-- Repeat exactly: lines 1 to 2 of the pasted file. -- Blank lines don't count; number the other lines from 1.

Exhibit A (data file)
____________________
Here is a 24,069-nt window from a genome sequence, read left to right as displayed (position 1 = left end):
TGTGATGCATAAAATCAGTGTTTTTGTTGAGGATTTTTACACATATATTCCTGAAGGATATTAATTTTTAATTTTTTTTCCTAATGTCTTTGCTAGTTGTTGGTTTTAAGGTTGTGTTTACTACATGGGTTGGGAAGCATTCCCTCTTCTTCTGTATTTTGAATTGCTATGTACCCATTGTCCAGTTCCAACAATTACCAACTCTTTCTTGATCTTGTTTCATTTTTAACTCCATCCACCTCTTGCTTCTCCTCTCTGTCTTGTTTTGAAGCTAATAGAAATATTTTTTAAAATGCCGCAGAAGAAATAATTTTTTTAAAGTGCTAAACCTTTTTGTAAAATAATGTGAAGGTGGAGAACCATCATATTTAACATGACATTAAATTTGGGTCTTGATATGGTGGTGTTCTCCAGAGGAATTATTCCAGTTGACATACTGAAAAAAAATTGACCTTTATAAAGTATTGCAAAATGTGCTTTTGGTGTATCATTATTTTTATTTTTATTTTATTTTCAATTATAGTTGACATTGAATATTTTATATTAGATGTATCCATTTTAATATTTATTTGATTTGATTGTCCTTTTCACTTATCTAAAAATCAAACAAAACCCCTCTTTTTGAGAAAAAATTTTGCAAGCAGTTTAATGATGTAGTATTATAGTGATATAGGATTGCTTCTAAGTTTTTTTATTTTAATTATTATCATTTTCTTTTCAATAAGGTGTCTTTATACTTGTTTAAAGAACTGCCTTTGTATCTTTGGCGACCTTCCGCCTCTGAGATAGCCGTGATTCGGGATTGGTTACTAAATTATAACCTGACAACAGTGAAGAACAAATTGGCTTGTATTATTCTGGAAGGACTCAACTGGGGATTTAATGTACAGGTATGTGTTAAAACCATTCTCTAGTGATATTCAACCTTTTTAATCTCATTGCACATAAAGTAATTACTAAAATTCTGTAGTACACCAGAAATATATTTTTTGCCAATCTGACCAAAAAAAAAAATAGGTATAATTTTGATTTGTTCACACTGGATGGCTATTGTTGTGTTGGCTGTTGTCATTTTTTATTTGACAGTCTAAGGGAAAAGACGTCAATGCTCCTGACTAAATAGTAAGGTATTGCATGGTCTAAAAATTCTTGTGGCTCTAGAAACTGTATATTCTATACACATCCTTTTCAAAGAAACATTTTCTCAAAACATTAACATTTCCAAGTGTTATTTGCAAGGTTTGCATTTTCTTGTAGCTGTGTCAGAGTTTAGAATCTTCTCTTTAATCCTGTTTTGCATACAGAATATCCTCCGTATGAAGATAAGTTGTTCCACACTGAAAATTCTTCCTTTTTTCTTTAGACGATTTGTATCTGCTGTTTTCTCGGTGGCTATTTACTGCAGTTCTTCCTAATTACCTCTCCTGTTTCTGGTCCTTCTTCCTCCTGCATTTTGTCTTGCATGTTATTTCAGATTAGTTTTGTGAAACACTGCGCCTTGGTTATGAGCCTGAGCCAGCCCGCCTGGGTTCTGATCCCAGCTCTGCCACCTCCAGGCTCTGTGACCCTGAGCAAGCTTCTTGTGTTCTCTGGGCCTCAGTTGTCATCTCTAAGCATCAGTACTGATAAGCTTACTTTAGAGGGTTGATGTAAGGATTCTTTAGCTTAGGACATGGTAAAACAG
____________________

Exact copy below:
Here is a 24,069-nt window from a genome sequence, read left to right as displayed (position 1 = left end):
TGTGATGCATAAAATCAGTGTTTTTGTTGAGGATTTTTACACATATATTCCTGAAGGATATTAATTTTTAATTTTTTTTCCTAATGTCTTTGCTAGTTGTTGGTTTTAAGGTTGTGTTTACTACATGGGTTGGGAAGCATTCCCTCTTCTTCTGTATTTTGAATTGCTATGTACCCATTGTCCAGTTCCAACAATTACCAACTCTTTCTTGATCTTGTTTCATTTTTAACTCCATCCACCTCTTGCTTCTCCTCTCTGTCTTGTTTTGAAGCTAATAGAAATATTTTTTAAAATGCCGCAGAAGAAATAATTTTTTTAAAGTGCTAAACCTTTTTGTAAAATAATGTGAAGGTGGAGAACCATCATATTTAACATGACATTAAATTTGGGTCTTGATATGGTGGTGTTCTCCAGAGGAATTATTCCAGTTGACATACTGAAAAAAAATTGACCTTTATAAAGTATTGCAAAATGTGCTTTTGGTGTATCATTATTTTTATTTTTATTTTATTTTCAATTATAGTTGACATTGAATATTTTATATTAGATGTATCCATTTTAATATTTATTTGATTTGATTGTCCTTTTCACTTATCTAAAAATCAAACAAAACCCCTCTTTTTGAGAAAAAATTTTGCAAGCAGTTTAATGATGTAGTATTATAGTGATATAGGATTGCTTCTAAGTTTTTTTATTTTAATTATTATCATTTTCTTTTCAATAAGGTGTCTTTATACTTGTTTAAAGAACTGCCTTTGTATCTTTGGCGACCTTCCGCCTCTGAGATAGCCGTGATTCGGGATTGGTTACTAAATTATAACCTGACAACAGTGAAGAACAAATTGGCTTGTATTATTCTGGAAGGACTCAACTGGGGATTTAATGTACAGGTATGTGTTAAAACCATTCTCTAGTGATATTCAACCTTTTTAATCTCATTGCACATAAAGTAATTACTAAAATTCTGTAGTACACCAGAAATATATTTTTTGCCAATCTGACCAAAAAAAAAAATAGGTATAATTTTGATTTGTTCACACTGGATGGCTATTGTTGTGTTGGCTGTTGTCATTTTTTATTTGACAGTCTAAGGGAAAAGACGTCAATGCTCCTGACTAAATAGTAAGGTATTGCATGGTCTAAAAATTCTTGTGGCTCTAGAAACTGTATATTCTATACACATCCTTTTCAAAGAAACATTTTCTCAAAACATTAACATTTCCAAGTGTTATTTGCAAGGTTTGCATTTTCTTGTAGCTGTGTCAGAGTTTAGAATCTTCTCTTTAATCCTGTTTTGCATACAGAATATCCTCCGTATGAAGATAAGTTGTTCCACACTGAAAATTCTTCCTTTTTTCTTTAGACGATTTGTATCTGCTGTTTTCTCGGTGGCTATTTACTGCAGTTCTTCCTAATTACCTCTCCTGTTTCTGGTCCTTCTTCCTCCTGCATTTTGTCTTGCATGTTATTTCAGATTAGTTTTGTGAAACACTGCGCCTTGGTTATGAGCCTGAGCCAGCCCGCCTGGGTTCTGATCCCAGCTCTGCCACCTCCAGGCTCTGTGACCCTGAGCAAGCTTCTTGTGTTCTCTGGGCCTCAGTTGTCATCTCTAAGCATCAGTACTGATAAGCTTACTTTAGAGGGTTGATGTAAGGATTCTTTAGCTTAGGACATGGTAAAACAG